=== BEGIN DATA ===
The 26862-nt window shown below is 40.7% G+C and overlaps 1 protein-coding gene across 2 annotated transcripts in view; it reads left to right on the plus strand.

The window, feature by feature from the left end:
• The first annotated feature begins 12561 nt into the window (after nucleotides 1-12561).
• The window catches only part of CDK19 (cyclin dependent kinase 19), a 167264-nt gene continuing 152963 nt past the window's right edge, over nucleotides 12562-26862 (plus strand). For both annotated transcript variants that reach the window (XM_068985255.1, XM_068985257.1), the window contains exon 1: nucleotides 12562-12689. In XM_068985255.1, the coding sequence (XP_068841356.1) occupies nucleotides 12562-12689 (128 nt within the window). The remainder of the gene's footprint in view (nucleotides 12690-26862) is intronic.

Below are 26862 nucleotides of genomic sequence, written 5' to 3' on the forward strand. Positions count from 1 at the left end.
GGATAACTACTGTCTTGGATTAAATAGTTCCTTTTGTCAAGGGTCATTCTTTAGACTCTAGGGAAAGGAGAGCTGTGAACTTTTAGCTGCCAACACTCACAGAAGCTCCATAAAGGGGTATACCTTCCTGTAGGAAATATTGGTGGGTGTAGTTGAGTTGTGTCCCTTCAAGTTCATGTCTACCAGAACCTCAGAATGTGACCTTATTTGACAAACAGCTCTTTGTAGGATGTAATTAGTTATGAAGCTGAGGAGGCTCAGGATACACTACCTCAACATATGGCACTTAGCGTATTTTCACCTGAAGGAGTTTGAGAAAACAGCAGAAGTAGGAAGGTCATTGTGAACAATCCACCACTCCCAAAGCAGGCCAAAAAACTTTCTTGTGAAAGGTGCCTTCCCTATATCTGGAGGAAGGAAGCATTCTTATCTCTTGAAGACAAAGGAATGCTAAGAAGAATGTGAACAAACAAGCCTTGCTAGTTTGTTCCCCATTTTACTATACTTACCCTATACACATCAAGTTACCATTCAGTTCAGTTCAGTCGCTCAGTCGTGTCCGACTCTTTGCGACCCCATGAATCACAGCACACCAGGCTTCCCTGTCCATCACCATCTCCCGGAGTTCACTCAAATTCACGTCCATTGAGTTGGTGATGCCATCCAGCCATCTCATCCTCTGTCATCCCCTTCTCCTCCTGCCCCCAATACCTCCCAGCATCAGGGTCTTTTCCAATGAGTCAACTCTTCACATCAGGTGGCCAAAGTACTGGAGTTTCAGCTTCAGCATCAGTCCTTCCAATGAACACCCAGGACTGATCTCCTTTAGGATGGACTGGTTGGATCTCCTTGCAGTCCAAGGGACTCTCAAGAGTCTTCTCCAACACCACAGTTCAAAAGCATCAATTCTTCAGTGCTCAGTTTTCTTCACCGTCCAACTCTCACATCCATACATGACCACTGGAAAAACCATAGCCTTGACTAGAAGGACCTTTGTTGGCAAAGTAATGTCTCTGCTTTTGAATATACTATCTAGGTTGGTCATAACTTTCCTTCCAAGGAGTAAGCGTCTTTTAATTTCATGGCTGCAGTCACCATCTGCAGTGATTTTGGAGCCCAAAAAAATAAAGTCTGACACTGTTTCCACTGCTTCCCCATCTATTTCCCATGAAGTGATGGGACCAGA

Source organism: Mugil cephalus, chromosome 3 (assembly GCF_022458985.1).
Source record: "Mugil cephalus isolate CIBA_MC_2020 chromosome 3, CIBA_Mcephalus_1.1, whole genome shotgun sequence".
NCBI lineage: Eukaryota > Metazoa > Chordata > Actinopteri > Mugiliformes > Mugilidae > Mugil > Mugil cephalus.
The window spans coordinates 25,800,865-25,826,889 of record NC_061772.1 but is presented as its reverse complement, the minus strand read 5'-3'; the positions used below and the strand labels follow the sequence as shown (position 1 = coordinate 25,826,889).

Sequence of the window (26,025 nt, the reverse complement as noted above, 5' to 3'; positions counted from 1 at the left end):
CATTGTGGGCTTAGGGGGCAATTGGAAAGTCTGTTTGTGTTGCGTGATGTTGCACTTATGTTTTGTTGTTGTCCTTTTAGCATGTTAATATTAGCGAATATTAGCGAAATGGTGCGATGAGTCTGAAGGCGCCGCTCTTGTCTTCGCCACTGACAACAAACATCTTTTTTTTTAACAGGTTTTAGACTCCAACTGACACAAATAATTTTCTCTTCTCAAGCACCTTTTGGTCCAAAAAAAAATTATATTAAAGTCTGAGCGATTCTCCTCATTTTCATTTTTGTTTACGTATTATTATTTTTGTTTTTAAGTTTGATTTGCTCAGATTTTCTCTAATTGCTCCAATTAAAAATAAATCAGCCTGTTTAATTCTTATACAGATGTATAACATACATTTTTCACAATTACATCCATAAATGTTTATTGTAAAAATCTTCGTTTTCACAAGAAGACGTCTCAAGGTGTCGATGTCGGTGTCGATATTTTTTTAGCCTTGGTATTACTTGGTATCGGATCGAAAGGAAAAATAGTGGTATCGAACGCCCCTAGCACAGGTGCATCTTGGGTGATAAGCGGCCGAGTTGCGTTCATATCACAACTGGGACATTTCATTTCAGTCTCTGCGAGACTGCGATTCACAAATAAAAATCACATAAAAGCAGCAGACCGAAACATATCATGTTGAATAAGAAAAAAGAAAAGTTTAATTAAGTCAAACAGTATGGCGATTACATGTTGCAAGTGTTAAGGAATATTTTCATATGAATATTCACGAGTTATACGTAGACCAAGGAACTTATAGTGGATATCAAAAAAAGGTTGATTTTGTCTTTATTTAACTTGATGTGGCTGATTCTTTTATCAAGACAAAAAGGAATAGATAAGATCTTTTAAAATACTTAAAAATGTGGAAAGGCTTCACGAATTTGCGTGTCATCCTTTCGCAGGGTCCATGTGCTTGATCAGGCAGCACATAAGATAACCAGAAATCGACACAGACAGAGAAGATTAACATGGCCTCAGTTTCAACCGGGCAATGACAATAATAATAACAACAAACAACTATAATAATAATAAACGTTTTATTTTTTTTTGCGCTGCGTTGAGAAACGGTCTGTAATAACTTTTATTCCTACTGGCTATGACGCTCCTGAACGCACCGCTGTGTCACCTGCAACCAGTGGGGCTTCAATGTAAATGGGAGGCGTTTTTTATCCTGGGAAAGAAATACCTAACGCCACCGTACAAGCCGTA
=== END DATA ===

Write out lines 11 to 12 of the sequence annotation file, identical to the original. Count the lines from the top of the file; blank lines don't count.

Sequence of the window (26,025 nt, the reverse complement as noted above, 5' to 3'; positions counted from 1 at the left end):
CATTGTGGGCTTAGGGGGCAATTGGAAAGTCTGTTTGTGTTGCGTGATGTTGCACTTATGTTTTGTTGTTGTCCTTTTAGCATGTTAATATTAGCGAATATTAGCGAAATGGTGCGATGAGTCTGAAGGCGCCGCTCTTGTCTTCGCCACTGACAACAAACATCTTTTTTTTTAACAGGTTTTAGACTCCAACTGACACAAATAATTTTCTCTTCTCAAGCACCTTTTGGTCCAAAAAAAAATTATATTAAAGTCTGAGCGATTCTCCTCATTTTCATTTTTGTTTACGTATTATTATTTTTGTTTTTAAGTTTGATTTGCTCAGATTTTCTCTAATTGCTCCAATTAAAAATAAATCAGCCTGTTTAATTCTTATACAGATGTATAACATACATTTTTCACAATTACATCCATAAATGTTTATTGTAAAAATCTTCGTTTTCACAAGAAGACGTCTCAAGGTGTCGATGTCGGTGTCGATATTTTTTTAGCCTTGGTATTACTTGGTATCGGATCGAAAGGAAAAATAGTGGTATCGAACGCCCCTAGCACAGGTGCATCTTGGGTGATAAGCGGCCGAGTTGCGTTCATATCACAACTGGGACATTTCATTTCAGTCTCTGCGAGACTGCGATTCACAAATAAAAATCACATAAAAGCAGCAGACCGAAACATATCATGTTGAATAAGAAAAAAGAAAAGTTTAATTAAGTCAAACAGTATGGCGATTACATGTTGCAAGTGTTAAGGAATATTTTCATATGAATATTCACGAGTTATACGTAGACCAAGGAACTTATAGTGGATATCAAAAAAAGGTTGATTTTGTCTTTATTTAACTTGATGTGGCTGATTCTTTTATCAAGACAAAAAGGAATAGATAAGATCTTTTAAAATACTTAAAAATGTGGAAAGGCTTCACGAATTTGCGTGTCATCCTTTCGCAGGGTCCATGTGCTTGATCAGGCAGCACATAAGATAACCAGAAATCGACACAGACAGAGAAGATTAACATGGCCTCAGTTTCAACCGGGCAATGACAATAATAATAACAACAAACAACTATAATAATAATAAACGTTTTATTTTTTTTTGCGCTGCGTTGAGAAACGGTCTGTAATAACTTTTATTCCTACTGGCTATGACGCTCCTGAACGCACCGCTGTGTCACCTGCAACCAGTGGGGCTTCAATGTAAATGGGAGGCGTTTTTTATCCTGGGAAAGAAATACCTAACGCCACCGTACAAGCCGTA